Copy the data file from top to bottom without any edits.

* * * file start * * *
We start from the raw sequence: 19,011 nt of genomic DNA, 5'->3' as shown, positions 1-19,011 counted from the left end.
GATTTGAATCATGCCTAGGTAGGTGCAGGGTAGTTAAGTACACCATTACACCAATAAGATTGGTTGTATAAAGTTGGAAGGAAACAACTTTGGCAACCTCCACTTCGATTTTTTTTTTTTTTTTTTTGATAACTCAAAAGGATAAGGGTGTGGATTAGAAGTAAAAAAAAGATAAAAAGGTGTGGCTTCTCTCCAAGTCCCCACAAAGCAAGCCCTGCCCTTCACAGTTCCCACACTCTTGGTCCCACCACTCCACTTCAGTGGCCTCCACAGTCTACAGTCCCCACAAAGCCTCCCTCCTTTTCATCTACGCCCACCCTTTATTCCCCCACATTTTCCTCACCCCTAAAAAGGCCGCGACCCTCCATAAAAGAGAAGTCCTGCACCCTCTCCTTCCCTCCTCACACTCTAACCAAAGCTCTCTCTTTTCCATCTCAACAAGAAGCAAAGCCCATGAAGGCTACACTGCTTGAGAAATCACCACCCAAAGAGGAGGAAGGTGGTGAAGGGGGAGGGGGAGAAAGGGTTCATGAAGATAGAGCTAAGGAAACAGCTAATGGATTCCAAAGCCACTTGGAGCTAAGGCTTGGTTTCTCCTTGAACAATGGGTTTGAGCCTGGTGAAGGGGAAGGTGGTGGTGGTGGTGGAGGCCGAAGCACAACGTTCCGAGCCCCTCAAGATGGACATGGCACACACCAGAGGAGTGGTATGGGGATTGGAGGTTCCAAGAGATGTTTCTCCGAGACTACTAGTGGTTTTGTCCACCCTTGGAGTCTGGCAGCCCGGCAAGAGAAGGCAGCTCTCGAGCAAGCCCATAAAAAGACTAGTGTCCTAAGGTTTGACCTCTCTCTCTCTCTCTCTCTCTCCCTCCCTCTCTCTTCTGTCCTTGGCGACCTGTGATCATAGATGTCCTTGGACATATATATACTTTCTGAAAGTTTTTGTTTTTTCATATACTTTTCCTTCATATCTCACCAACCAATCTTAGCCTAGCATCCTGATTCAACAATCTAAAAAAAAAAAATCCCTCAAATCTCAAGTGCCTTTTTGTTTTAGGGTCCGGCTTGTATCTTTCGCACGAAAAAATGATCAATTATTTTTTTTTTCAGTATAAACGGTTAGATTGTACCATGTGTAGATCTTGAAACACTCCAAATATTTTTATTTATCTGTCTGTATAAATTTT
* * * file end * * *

We start from the raw sequence: 19,011 nt of genomic DNA, 5'->3' as shown, positions 1-19,011 counted from the left end.
GATTTGAATCATGCCTAGGTAGGTGCAGGGTAGTTAAGTACACCATTACACCAATAAGATTGGTTGTATAAAGTTGGAAGGAAACAACTTTGGCAACCTCCACTTCGATTTTTTTTTTTTTTTTTTTGATAACTCAAAAGGATAAGGGTGTGGATTAGAAGTAAAAAAAAGATAAAAAGGTGTGGCTTCTCTCCAAGTCCCCACAAAGCAAGCCCTGCCCTTCACAGTTCCCACACTCTTGGTCCCACCACTCCACTTCAGTGGCCTCCACAGTCTACAGTCCCCACAAAGCCTCCCTCCTTTTCATCTACGCCCACCCTTTATTCCCCCACATTTTCCTCACCCCTAAAAAGGCCGCGACCCTCCATAAAAGAGAAGTCCTGCACCCTCTCCTTCCCTCCTCACACTCTAACCAAAGCTCTCTCTTTTCCATCTCAACAAGAAGCAAAGCCCATGAAGGCTACACTGCTTGAGAAATCACCACCCAAAGAGGAGGAAGGTGGTGAAGGGGGAGGGGGAGAAAGGGTTCATGAAGATAGAGCTAAGGAAACAGCTAATGGATTCCAAAGCCACTTGGAGCTAAGGCTTGGTTTCTCCTTGAACAATGGGTTTGAGCCTGGTGAAGGGGAAGGTGGTGGTGGTGGTGGAGGCCGAAGCACAACGTTCCGAGCCCCTCAAGATGGACATGGCACACACCAGAGGAGTGGTATGGGGATTGGAGGTTCCAAGAGATGTTTCTCCGAGACTACTAGTGGTTTTGTCCACCCTTGGAGTCTGGCAGCCCGGCAAGAGAAGGCAGCTCTCGAGCAAGCCCATAAAAAGACTAGTGTCCTAAGGTTTGACCTCTCTCTCTCTCTCTCTCTCTCCCTCCCTCTCTCTTCTGTCCTTGGCGACCTGTGATCATAGATGTCCTTGGACATATATATACTTTCTGAAAGTTTTTGTTTTTTCATATACTTTTCCTTCATATCTCACCAACCAATCTTAGCCTAGCATCCTGATTCAACAATCTAAAAAAAAAAAATCCCTCAAATCTCAAGTGCCTTTTTGTTTTAGGGTCCGGCTTGTATCTTTCGCACGAAAAAATGATCAATTATTTTTTTTTTCAGTATAAACGGTTAGATTGTACCATGTGTAGATCTTGAAACACTCCAAATATTTTTATTTATCTGTCTGTATAAATTTT